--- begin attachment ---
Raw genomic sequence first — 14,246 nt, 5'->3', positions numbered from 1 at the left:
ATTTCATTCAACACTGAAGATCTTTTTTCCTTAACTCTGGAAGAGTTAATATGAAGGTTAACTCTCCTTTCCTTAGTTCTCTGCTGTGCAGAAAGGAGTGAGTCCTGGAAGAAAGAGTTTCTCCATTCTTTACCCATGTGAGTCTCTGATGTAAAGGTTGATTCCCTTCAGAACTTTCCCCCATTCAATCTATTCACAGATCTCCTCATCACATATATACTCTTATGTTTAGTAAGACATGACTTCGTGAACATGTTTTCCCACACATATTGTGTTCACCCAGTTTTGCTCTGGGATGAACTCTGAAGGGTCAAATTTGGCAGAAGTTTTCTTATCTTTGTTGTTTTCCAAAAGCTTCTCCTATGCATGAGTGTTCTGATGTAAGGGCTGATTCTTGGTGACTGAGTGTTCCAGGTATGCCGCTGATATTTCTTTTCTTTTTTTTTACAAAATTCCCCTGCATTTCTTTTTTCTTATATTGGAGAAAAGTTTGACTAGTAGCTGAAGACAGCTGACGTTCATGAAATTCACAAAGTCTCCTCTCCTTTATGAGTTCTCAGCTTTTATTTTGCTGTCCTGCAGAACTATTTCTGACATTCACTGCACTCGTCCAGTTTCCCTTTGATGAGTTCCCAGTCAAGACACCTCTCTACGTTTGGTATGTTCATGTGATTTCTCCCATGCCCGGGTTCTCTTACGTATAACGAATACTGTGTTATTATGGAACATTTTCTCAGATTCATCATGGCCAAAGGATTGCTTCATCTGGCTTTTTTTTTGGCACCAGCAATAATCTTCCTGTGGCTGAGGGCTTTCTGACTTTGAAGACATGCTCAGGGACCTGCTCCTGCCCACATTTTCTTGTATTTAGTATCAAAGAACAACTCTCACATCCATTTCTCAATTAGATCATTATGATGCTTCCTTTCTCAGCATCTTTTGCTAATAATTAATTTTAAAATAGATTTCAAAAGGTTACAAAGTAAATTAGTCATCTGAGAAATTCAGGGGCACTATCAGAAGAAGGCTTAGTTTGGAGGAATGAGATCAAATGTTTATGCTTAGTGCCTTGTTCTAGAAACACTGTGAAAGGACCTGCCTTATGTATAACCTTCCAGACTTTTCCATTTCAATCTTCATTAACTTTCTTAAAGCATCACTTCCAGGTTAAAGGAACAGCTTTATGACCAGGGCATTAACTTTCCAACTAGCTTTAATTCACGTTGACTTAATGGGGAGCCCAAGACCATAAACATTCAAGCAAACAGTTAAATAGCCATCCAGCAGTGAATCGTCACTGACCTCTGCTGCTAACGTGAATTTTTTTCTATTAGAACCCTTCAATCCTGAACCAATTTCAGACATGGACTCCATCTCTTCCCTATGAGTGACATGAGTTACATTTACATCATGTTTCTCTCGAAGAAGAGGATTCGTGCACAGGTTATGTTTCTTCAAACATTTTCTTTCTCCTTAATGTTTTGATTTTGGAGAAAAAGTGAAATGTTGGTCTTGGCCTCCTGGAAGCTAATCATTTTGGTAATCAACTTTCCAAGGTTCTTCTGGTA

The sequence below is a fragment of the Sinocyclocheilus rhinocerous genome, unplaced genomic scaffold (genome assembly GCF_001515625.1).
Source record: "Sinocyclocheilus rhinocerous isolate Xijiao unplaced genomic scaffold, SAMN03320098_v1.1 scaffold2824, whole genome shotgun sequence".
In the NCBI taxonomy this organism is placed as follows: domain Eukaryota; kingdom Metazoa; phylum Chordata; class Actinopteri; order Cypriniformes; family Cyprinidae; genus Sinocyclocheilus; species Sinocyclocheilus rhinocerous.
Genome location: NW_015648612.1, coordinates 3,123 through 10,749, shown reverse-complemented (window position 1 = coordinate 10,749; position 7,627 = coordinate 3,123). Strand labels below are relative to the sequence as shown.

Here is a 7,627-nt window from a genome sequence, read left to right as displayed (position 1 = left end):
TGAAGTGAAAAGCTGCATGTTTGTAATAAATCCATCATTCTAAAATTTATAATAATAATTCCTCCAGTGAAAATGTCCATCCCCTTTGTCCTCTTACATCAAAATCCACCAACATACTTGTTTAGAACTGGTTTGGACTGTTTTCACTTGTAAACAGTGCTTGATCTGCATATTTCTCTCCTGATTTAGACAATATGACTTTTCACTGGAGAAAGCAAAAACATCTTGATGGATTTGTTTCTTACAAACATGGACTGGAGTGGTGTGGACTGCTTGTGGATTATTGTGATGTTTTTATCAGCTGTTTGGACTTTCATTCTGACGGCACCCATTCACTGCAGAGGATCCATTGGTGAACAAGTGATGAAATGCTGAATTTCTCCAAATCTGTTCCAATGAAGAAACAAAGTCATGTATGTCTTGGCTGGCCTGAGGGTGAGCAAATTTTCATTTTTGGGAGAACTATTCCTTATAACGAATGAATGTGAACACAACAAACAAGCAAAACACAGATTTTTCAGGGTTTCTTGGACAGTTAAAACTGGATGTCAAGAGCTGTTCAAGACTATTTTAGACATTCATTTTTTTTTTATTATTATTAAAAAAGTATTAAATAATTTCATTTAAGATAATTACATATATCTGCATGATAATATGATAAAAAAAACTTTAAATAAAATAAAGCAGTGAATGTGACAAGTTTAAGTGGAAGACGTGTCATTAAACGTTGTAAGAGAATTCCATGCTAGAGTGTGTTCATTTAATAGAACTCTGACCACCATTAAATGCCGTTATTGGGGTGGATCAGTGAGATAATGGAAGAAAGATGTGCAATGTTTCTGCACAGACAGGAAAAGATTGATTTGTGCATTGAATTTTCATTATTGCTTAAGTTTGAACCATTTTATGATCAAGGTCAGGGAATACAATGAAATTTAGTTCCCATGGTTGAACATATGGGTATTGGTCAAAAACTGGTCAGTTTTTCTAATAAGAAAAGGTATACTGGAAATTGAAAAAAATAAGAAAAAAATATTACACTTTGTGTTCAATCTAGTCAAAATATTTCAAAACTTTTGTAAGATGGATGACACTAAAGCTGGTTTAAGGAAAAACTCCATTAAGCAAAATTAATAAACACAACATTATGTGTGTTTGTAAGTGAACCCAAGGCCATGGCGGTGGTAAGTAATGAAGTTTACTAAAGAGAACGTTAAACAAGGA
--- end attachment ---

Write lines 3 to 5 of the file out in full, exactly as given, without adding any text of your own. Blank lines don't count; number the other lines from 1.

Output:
The sequence below is a fragment of the Sinocyclocheilus rhinocerous genome, unplaced genomic scaffold (genome assembly GCF_001515625.1).
Source record: "Sinocyclocheilus rhinocerous isolate Xijiao unplaced genomic scaffold, SAMN03320098_v1.1 scaffold2824, whole genome shotgun sequence".
In the NCBI taxonomy this organism is placed as follows: domain Eukaryota; kingdom Metazoa; phylum Chordata; class Actinopteri; order Cypriniformes; family Cyprinidae; genus Sinocyclocheilus; species Sinocyclocheilus rhinocerous.